Chi kai ri

Fukuro-gaeshi zenjutsu

If the Ninja managed to intercept a message between the enemy lord and his allies or relatives, he would forge the message and send it on its way again. He may have succeeded in completely intercepting and controlling the two-way correspondence. In this way, he managed to sow distrust and hostility between allies.


With this tactic, the Ninja invaded enemy territory, causing confusion and spreading fear and terror. He foresaw the enemy’s troop movements and immediately countered them. Or he spread false rumors, encouraged malcontents to revolt and riots, set fire to strategically important positions, and sowed distrust among the soldiers. He stole horses, weapons, and food or rendered them useless. If the enemy wanted to enter a village, he would already run ahead and spread panic among the inhabitants.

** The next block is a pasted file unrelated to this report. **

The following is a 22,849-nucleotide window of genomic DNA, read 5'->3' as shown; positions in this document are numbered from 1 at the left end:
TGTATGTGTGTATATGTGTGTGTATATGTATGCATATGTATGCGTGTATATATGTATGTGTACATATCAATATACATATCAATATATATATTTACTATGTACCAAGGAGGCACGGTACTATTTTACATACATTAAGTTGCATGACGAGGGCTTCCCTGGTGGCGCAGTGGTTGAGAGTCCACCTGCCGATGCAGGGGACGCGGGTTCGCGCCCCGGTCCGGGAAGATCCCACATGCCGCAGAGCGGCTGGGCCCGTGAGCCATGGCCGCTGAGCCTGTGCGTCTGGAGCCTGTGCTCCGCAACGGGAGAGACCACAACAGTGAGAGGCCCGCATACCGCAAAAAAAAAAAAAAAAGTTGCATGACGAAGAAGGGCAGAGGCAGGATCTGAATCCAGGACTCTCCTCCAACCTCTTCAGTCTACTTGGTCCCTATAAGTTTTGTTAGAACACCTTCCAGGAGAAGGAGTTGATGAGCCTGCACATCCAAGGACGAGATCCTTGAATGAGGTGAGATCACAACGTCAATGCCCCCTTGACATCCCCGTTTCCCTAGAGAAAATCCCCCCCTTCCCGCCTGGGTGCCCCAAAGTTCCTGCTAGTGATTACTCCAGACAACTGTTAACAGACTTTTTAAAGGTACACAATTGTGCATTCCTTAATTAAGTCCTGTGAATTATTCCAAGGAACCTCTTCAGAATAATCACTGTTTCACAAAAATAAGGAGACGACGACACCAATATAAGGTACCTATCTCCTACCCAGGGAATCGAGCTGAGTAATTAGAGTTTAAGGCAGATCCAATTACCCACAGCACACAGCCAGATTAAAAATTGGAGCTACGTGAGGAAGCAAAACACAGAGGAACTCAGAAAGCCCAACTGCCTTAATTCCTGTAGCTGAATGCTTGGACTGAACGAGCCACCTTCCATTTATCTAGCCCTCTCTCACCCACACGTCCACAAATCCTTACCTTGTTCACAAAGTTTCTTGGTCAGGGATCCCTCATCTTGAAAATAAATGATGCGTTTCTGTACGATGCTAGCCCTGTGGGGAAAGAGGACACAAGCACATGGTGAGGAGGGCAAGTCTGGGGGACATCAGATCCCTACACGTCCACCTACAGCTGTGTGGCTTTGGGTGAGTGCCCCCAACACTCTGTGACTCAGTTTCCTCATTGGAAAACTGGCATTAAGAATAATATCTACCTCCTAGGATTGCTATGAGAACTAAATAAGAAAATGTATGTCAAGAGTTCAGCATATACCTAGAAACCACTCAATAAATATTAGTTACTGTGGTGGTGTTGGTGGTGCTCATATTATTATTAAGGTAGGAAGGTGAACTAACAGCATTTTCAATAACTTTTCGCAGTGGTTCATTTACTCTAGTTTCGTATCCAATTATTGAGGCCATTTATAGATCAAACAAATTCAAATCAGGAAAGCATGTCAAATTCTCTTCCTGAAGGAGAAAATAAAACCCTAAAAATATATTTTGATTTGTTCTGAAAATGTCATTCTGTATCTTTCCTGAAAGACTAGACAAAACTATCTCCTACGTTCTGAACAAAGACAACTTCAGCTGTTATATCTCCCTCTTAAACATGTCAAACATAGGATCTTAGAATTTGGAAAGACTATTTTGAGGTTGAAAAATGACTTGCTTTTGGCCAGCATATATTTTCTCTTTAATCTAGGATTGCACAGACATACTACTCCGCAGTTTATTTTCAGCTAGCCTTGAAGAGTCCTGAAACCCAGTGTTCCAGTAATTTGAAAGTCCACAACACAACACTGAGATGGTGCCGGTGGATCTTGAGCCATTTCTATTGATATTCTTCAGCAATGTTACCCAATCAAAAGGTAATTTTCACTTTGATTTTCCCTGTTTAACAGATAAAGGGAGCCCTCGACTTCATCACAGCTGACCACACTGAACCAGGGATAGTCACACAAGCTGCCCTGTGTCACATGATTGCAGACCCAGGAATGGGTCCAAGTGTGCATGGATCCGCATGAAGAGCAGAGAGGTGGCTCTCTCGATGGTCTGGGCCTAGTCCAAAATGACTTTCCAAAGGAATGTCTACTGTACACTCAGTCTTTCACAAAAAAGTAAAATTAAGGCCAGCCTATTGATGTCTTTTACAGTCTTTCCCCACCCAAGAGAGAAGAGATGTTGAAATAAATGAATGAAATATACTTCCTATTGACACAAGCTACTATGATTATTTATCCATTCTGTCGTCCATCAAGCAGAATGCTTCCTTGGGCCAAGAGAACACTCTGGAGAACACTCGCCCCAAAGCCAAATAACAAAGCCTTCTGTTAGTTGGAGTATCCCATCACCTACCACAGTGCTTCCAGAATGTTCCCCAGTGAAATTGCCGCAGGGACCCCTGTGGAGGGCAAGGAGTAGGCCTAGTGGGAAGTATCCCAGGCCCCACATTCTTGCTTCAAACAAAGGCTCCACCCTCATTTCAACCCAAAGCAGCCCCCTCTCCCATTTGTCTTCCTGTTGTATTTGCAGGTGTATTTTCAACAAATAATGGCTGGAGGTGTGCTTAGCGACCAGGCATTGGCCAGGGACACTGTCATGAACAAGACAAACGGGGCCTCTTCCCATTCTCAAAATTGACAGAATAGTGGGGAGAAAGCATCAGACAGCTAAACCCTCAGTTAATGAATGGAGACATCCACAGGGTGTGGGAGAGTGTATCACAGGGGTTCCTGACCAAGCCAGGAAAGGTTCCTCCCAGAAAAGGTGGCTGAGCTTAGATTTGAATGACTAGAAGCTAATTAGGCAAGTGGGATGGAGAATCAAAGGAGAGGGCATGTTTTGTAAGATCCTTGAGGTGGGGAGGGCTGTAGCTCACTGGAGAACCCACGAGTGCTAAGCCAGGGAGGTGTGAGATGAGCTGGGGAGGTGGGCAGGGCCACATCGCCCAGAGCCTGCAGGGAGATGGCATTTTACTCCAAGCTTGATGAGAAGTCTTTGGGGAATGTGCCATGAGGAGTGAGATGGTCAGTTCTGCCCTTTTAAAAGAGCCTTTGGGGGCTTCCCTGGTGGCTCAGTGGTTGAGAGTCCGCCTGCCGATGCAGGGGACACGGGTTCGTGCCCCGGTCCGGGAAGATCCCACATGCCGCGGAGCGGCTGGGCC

If the enemy left his camp, the Ninja took this chance and sneaked into the camp. He sabotaged important facilities in the camp, spread panic among the remaining guards, and opened the gates to his troops.


The Ninja could also kidnap key figures to enforce his terms. He blackmailed key figures into serving him or the kidnapping victim would be executed.


With this tactic, the Ninja sneaked into the enemy camp and pretended to be an ally there. Of course, this required that the Ninja was already known and well versed in the area.


With this tactic (moon in the water) the Ninja staged a diversionary maneuver. A squad of Ninja or part of the regular army launched a mock attack on one point of the fortress. While everyone rushed to the threatened spot, the Ninja climbed over the wall at the unattended spot.


With this tactic, the Ninja took on the appearance of a defenseless and unsuspecting person. He disguised himself as a beggar, cripple, blind, deaf or deaf-mute and tried to find shelter in the castle. He could also get into the castle with jugglers or traders.

Text: Stefan Imhoff